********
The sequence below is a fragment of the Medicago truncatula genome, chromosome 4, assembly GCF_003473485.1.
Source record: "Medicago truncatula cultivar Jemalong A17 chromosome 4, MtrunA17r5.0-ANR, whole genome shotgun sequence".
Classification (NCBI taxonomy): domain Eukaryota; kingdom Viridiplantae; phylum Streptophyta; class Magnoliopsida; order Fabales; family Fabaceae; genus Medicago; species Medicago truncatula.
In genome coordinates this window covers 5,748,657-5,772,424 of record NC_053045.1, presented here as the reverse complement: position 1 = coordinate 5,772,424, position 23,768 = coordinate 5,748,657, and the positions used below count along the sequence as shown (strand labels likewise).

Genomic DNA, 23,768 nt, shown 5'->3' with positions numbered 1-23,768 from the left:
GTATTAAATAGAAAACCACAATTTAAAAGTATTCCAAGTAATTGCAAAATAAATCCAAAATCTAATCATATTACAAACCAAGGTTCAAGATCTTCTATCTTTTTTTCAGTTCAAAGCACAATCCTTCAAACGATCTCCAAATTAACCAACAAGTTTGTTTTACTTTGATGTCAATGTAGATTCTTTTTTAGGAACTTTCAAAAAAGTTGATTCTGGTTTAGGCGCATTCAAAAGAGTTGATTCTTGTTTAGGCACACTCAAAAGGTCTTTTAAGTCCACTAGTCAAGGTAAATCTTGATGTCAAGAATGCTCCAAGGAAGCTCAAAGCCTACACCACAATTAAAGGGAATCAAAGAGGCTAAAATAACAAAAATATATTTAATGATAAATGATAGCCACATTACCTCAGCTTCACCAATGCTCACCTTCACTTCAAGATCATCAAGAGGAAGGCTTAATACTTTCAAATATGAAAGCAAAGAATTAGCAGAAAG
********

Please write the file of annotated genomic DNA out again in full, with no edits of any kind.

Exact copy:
The sequence below is a fragment of the Medicago truncatula genome, chromosome 4, assembly GCF_003473485.1.
Source record: "Medicago truncatula cultivar Jemalong A17 chromosome 4, MtrunA17r5.0-ANR, whole genome shotgun sequence".
Classification (NCBI taxonomy): domain Eukaryota; kingdom Viridiplantae; phylum Streptophyta; class Magnoliopsida; order Fabales; family Fabaceae; genus Medicago; species Medicago truncatula.
In genome coordinates this window covers 5,748,657-5,772,424 of record NC_053045.1, presented here as the reverse complement: position 1 = coordinate 5,772,424, position 23,768 = coordinate 5,748,657, and the positions used below count along the sequence as shown (strand labels likewise).

Genomic DNA, 23,768 nt, shown 5'->3' with positions numbered 1-23,768 from the left:
GTATTAAATAGAAAACCACAATTTAAAAGTATTCCAAGTAATTGCAAAATAAATCCAAAATCTAATCATATTACAAACCAAGGTTCAAGATCTTCTATCTTTTTTTCAGTTCAAAGCACAATCCTTCAAACGATCTCCAAATTAACCAACAAGTTTGTTTTACTTTGATGTCAATGTAGATTCTTTTTTAGGAACTTTCAAAAAAGTTGATTCTGGTTTAGGCGCATTCAAAAGAGTTGATTCTTGTTTAGGCACACTCAAAAGGTCTTTTAAGTCCACTAGTCAAGGTAAATCTTGATGTCAAGAATGCTCCAAGGAAGCTCAAAGCCTACACCACAATTAAAGGGAATCAAAGAGGCTAAAATAACAAAAATATATTTAATGATAAATGATAGCCACATTACCTCAGCTTCACCAATGCTCACCTTCACTTCAAGATCATCAAGAGGAAGGCTTAATACTTTCAAATATGAAAGCAAAGAATTAGCAGAAAG